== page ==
Autism is a lifelong condition that affects all ages…

The focus of autism seems to be very much on young children, with less emphasis placed on older individuals with the condition. This can lead many to forget that autism is a condition which stays with you for life; it should not be overlooked just because it is not visible. In fact, one study discovered a link between undiagnosed ASD in young adults and substance use disorder. Addiction treatment can be a very effective tool in helping clients understand more about themselves, and through therapy, some individuals have discovered that they themselves were on the autism spectrum, living their lives for years without the surety of a formal diagnosis.

Autism is all around us…

Autism is a condition that exists all around us, presenting itself differently for everyone who has it. However, as a lot of people have preconceived ideas of what ASD ‘looks like’, they often forget that every individual who crosses their path is unique, possessing a personal set of strengths and limitations. In fact, a great deal of people on the autism spectrum regard their ASD as an essential part of who they are, something which makes them unique and individual.

If you have ASD and are fearful of engaging with addiction treatment, we wish to assure you that while addiction is a condition that develops over time, often in response to unresolved issues or traumatic events, autism is not. Our goal at Primrose Lodge is not to address your autism but simply to work together and identify some of the underlying reasons that your addiction took hold and develop healthier coping strategies to ensure you no longer need to turn to these addictive behaviours again.

We are here to help

At Primrose Lodge, we understand just how difficult it can be to enter rehab treatment if you have a pre-existing condition. Perhaps you are anxious to enter a new space, join groups and communicate with a group of people that you do not know. However, with a team of dedicated staff, our main objective is to keep you as safe and comfortable as possible as you begin this journey toward health and healing.

While we do not treat autism directly, our facility strives to accommodate for any requirements you might have, utilising a variety of treatments such as Cognitive Behavioural Therapy (CBT) and Mindfulness to help address your condition holistically. If you would like any more information about our facility on all that we have to offer you, do not hesitate to give us a call today.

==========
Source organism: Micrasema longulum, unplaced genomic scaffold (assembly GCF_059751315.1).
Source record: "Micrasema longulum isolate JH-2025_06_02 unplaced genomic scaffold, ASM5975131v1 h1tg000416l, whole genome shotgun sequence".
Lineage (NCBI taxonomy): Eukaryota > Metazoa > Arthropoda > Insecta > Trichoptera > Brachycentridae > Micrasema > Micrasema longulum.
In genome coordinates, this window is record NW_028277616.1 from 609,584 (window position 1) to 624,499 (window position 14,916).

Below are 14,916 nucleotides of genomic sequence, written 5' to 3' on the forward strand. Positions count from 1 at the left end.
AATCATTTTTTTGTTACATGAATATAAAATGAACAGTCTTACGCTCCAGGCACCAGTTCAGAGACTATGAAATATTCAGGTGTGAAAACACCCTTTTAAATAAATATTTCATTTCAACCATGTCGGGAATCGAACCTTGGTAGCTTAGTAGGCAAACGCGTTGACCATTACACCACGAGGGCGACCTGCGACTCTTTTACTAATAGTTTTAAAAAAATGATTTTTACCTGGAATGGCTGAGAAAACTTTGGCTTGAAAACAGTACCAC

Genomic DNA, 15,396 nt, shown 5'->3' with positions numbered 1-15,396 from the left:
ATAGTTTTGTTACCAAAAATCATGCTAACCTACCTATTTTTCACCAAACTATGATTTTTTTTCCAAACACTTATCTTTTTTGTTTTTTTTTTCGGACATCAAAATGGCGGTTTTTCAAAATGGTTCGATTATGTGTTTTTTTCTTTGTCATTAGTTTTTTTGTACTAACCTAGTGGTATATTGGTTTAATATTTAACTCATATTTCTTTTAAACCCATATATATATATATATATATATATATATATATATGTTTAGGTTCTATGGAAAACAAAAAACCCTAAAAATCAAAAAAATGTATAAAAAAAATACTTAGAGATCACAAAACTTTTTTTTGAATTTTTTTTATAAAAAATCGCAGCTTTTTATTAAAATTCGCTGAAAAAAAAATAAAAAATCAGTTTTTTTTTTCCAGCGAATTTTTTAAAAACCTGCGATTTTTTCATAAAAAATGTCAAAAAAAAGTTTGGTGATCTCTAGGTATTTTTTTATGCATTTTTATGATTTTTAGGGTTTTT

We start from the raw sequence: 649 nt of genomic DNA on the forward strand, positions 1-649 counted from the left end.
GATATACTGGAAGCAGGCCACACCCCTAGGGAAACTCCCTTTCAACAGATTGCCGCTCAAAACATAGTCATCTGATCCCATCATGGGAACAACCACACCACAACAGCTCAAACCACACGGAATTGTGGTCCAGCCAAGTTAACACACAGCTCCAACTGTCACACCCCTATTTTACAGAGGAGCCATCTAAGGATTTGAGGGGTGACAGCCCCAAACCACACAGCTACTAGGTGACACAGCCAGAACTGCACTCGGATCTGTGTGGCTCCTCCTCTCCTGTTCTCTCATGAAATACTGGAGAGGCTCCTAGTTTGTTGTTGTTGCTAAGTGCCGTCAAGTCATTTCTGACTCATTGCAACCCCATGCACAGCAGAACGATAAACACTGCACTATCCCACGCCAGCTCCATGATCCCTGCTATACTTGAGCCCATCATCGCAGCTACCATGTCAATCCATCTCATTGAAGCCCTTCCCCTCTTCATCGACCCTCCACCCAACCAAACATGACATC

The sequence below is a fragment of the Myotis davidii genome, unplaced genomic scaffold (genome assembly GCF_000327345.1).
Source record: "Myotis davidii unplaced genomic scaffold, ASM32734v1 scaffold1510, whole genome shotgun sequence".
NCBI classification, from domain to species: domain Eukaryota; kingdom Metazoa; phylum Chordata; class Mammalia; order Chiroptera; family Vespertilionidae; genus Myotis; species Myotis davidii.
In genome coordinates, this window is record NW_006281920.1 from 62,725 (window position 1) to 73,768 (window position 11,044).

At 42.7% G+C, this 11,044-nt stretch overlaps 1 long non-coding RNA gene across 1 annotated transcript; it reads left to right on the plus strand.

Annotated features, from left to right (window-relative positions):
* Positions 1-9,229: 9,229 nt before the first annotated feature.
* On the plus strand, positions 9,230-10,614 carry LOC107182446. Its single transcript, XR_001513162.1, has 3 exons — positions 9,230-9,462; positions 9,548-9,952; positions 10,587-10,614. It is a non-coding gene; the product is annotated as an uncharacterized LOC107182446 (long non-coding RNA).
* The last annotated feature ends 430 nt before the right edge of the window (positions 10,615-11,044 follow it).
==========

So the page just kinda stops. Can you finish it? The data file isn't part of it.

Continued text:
Frequently asked questions

Can drugs and alcohol help to soothe the symptoms of autism?
While using drugs and alcohol to self-medicate for autistic syndrome disorder is that may provide some temporary relief, in the long run, substance abuse is likely to make the symptoms worse. Alcohol and drugs can be highly addictive and lead to physical and mental health problems including depression, anxiety, aggression and poor impulse control, all of which are already common symptoms of autism. Additionally, substance abuse can lead to further disruptions in relationships, education and socialisation which can exacerbate the symptoms of ASD.
Is addiction treatment a cure for autism?
While undergoing addiction treatment at a rehab centre is not a cure for autism, many of the same treatments that are used can also have a positive impact on the symptoms of autism. Treatments such as Cognitive Behavioural Therapy, family therapy and support groups can help those with autism to better manage their symptoms, regulate emotions and improve social functioning. In addition, sobriety means that autism symptoms will no longer be triggered or exacerbated by substance abuse making them easier to manage.
close help
Who am I contacting?

Calls and contact requests are answered by admissions at

UK Addiction Treatment Group.

We look forward to helping you take your first step.

0203 553 9263